I have NFS server that is working as a general filer in a LAN.

Recently due to disk malfunction, I lost everything there, so I got new disks, reinstalled newest Debian (jessie), copied back config files - and NFS no longer works?!

my /etc/exports contains:

/media/media *(rw,sync,no_subtree_check,all_squash,anonuid=31244,anongid=31451)
/media/private *(rw,sync,no_subtree_check,all_squash,anonuid=16830,anongid=10818)

I did couple of reboots, /etc/init.d/nfs-common restart, /etc/init.d/nfs-kernel-server restarts.

On client side, I have, in /etc/fstab:                  /media/MEDIA      nfs     rsize=8192,wsize=8192,timeo=14,soft,intr,rw,user,noatime,nodiratime  0       0                /mnt/nfs/private  nfs     rsize=8192,wsize=8192,timeo=14,soft,intr,rw,user,noatime,nodiratime  0       0

When mounting the filesystem, mount command takes long time, and ends without printing anything. Running "df" later on shows:

df: ‘/media/MEDIA’: Stale NFS file handle

In syslog on client I see:

2013-12-18T15:27:08.319605+01:00 h3po4 kernel: [  363.398977] RPC: AUTH_GSS upcall timed out.
2013-12-18T15:27:08.319619+01:00 h3po4 kernel: [  363.398977] Please check user daemon is running.

But I have no idea what daemon it talks about, why it even needs some "user daemon", and why is there AUTH_GSS call - I want access to be 100% open to the nfs share within LAN.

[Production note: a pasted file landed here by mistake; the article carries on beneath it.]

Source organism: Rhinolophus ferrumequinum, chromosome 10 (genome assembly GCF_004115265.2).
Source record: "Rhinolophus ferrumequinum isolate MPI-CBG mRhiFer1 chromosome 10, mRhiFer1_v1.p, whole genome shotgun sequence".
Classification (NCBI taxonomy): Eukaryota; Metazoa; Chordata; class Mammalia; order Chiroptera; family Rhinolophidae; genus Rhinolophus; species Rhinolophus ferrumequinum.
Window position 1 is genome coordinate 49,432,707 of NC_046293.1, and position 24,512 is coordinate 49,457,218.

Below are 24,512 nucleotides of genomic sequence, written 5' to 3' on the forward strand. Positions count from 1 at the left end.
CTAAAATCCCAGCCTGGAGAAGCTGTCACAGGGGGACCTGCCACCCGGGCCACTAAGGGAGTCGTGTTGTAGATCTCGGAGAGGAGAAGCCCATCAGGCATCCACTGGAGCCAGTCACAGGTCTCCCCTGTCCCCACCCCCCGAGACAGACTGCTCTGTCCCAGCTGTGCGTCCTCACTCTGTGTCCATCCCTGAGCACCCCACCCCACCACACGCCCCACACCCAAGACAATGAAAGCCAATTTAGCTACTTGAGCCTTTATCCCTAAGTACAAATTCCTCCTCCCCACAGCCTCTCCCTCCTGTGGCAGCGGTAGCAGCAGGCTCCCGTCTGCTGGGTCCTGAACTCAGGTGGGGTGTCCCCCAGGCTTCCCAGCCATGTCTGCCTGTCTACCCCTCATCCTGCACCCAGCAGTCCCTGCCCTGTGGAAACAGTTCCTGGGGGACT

I verified that it's not a firewall issue (by disabling firewall for a test).

I don't think I ever reconfigured anything else on the server, before disk crash, but I'm not sure - the machine has been working for > 4 years, without a problem, so I could have changed something and forgot about it.

So, I checked some more things.

Before mounting on client, mount directory is:

drwxr-xr-x  2 root root 4096 maj  1  2013 MEDIA/

But after "mount /media/MEDIA", waiting for it to finish, I get:

ls: cannot access /media/MEDIA: Stale NFS file handle
d?????????? ? ?    ?       ?            ? MEDIA/

The directory on server side is always "normal":

drwxrwxrwx 2 media media 6 Dec 18 14:05 /media/media/

also, exportfs works fine:

=# exportfs -v
/media/media        <world>(rw,wdelay,root_squash,all_squash,no_subtree_check,anonuid=31244,anongid=31451,sec=sys,rw,root_squash,all_squash)
/media/private      <world>(rw,wdelay,root_squash,all_squash,no_subtree_check,anonuid=16830,anongid=10818,sec=sys,rw,root_squash,all_squash)

and I can see the exported filesystems from client:

$ showmount -e blob
Export list for blob:
/media/private *
/media/media   *
  • You accidentally the whole question. – EEAA Dec 18 '13 at 14:39
  • Sorry - problem with firefox, unrelated :) – user195086 Dec 18 '13 at 14:43
  • What is the contents of /etc/default/nfs-kernel-server ? – sciurus Dec 18 '13 at 15:54
  • Can you confirm rpcbind is running and that your iptables allow connections to rpcbind? Does your client kernel support the nfs version being used by your nfs server? – Jason Zhu Dec 18 '13 at 16:11
  • All seemed to be working. Got a guy on IRC to help me by adding ",fsid=2" to options for /media/media, and ",fsid=3" to options for /media/private. Afterwards, I can actually mount the filesystems, though it takes ~ 15 seconds for the first mount to work. – user195086 Dec 18 '13 at 17:47

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